Every different color of tractor and every kind of farm implement you can imagine, were on display at the Farm Progress Show this week in Decatur. Seed and chemical suppliers had elaborate displays to explain their latest developments.
Trent went. “It’s great that they have it,” he said. Trent sees the show as more to educate the general public than farmers. “We live it every day. If our suppliers and sales reps are doing their job, we will already know about the latest developments.” Trent liked seeing new things and the technology changes on display.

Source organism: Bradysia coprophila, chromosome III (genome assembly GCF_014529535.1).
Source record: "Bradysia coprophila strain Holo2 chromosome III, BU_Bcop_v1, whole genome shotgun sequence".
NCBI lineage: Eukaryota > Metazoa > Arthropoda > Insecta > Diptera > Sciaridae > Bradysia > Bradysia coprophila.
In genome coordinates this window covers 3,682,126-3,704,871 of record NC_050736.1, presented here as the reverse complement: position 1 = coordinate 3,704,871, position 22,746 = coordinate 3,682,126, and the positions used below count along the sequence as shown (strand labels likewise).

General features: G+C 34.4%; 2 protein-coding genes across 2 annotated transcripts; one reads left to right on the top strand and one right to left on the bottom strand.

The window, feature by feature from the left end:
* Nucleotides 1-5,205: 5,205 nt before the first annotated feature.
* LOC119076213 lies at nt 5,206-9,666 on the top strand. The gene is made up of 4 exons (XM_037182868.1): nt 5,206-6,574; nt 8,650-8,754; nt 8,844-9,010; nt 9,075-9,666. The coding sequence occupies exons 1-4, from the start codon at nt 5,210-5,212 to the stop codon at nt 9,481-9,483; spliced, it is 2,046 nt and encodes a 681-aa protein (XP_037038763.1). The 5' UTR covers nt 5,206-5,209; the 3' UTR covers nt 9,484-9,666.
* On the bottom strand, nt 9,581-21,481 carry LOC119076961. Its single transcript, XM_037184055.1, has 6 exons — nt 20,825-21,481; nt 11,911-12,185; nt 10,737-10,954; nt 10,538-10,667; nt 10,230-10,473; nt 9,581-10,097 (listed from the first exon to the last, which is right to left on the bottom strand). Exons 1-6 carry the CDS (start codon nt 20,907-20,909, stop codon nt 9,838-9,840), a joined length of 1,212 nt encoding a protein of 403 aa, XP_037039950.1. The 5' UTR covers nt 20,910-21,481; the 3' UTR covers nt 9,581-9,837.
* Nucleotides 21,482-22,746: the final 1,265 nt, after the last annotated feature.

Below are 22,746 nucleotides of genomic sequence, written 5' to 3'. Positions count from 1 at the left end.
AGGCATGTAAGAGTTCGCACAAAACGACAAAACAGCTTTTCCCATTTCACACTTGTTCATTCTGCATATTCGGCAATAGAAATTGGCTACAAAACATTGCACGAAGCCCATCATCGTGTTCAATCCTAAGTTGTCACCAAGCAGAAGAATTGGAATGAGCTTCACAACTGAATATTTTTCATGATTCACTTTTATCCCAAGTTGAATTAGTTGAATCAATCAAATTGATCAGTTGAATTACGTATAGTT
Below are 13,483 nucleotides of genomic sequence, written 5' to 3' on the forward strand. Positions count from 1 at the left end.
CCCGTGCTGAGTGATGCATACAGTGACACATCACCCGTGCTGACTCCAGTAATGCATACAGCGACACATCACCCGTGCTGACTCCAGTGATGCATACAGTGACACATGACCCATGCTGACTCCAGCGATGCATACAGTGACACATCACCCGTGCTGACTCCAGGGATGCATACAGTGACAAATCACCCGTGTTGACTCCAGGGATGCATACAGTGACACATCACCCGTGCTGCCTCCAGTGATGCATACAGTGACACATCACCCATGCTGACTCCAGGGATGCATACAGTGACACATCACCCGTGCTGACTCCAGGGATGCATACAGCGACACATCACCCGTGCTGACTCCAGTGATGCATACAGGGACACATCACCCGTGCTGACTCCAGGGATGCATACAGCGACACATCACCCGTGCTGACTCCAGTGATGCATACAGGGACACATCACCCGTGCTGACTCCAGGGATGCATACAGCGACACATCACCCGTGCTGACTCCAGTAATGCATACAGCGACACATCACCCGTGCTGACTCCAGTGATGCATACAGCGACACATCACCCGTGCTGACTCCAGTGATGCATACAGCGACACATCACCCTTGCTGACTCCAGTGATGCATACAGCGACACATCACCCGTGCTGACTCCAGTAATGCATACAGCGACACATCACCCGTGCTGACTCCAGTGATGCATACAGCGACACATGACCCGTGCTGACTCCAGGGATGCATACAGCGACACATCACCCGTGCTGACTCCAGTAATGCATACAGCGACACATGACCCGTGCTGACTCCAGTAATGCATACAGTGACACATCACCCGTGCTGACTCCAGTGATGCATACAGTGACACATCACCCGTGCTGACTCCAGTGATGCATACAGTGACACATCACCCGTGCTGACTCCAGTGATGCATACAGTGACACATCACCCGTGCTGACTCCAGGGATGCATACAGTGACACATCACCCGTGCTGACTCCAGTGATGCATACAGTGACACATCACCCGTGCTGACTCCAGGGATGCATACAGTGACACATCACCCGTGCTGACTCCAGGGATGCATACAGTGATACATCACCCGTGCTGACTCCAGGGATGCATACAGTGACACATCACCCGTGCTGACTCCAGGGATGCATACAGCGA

Trent took a day away from his corn harvest to visit the show. His corn is too wet to harvest, running from 18 to 25% moisture in the field. Although he has started harvesting, he is now waiting for more field drying until after Labor Day. “It’s a cheaper dry than the elevator,” Trent observed. The severely dry July has impacted corn yields but the test weights are are better than expected. Even though the corn yield is down from last year, the number is still at the average level, due to the greatly-improved corn genetics.
Trent will not begin harvesting soybeans for about a month. The earliest-planted beans are also hurt by the dry season. “They’ve done all they will,” Trent said, noting that timely rains the next two weeks could still help pod fill on the later-planted stands of soybeans.